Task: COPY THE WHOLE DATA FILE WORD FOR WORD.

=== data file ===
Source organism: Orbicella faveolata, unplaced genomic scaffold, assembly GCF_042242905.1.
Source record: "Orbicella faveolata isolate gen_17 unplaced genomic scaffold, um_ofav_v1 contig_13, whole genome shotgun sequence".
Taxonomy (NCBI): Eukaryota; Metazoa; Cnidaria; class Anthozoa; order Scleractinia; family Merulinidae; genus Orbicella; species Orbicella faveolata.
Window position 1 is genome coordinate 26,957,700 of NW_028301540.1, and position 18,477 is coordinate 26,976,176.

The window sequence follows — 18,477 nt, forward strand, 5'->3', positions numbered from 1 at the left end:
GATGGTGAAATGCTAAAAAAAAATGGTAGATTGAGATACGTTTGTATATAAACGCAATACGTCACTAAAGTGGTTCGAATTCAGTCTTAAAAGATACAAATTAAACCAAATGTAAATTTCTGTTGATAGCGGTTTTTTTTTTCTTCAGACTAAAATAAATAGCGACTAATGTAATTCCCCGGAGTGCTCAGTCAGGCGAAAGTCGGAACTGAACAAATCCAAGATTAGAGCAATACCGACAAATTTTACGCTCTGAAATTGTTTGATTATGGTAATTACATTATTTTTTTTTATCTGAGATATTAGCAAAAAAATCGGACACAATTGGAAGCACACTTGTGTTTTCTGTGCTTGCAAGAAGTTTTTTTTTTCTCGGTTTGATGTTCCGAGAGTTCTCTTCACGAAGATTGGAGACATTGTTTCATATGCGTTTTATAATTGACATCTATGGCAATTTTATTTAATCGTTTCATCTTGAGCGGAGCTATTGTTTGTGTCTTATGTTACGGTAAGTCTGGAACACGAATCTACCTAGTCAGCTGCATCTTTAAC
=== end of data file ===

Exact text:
Source organism: Orbicella faveolata, unplaced genomic scaffold, assembly GCF_042242905.1.
Source record: "Orbicella faveolata isolate gen_17 unplaced genomic scaffold, um_ofav_v1 contig_13, whole genome shotgun sequence".
Taxonomy (NCBI): Eukaryota; Metazoa; Cnidaria; class Anthozoa; order Scleractinia; family Merulinidae; genus Orbicella; species Orbicella faveolata.
Window position 1 is genome coordinate 26,957,700 of NW_028301540.1, and position 18,477 is coordinate 26,976,176.

The window sequence follows — 18,477 nt, forward strand, 5'->3', positions numbered from 1 at the left end:
GATGGTGAAATGCTAAAAAAAAATGGTAGATTGAGATACGTTTGTATATAAACGCAATACGTCACTAAAGTGGTTCGAATTCAGTCTTAAAAGATACAAATTAAACCAAATGTAAATTTCTGTTGATAGCGGTTTTTTTTTTCTTCAGACTAAAATAAATAGCGACTAATGTAATTCCCCGGAGTGCTCAGTCAGGCGAAAGTCGGAACTGAACAAATCCAAGATTAGAGCAATACCGACAAATTTTACGCTCTGAAATTGTTTGATTATGGTAATTACATTATTTTTTTTTATCTGAGATATTAGCAAAAAAATCGGACACAATTGGAAGCACACTTGTGTTTTCTGTGCTTGCAAGAAGTTTTTTTTTTCTCGGTTTGATGTTCCGAGAGTTCTCTTCACGAAGATTGGAGACATTGTTTCATATGCGTTTTATAATTGACATCTATGGCAATTTTATTTAATCGTTTCATCTTGAGCGGAGCTATTGTTTGTGTCTTATGTTACGGTAAGTCTGGAACACGAATCTACCTAGTCAGCTGCATCTTTAAC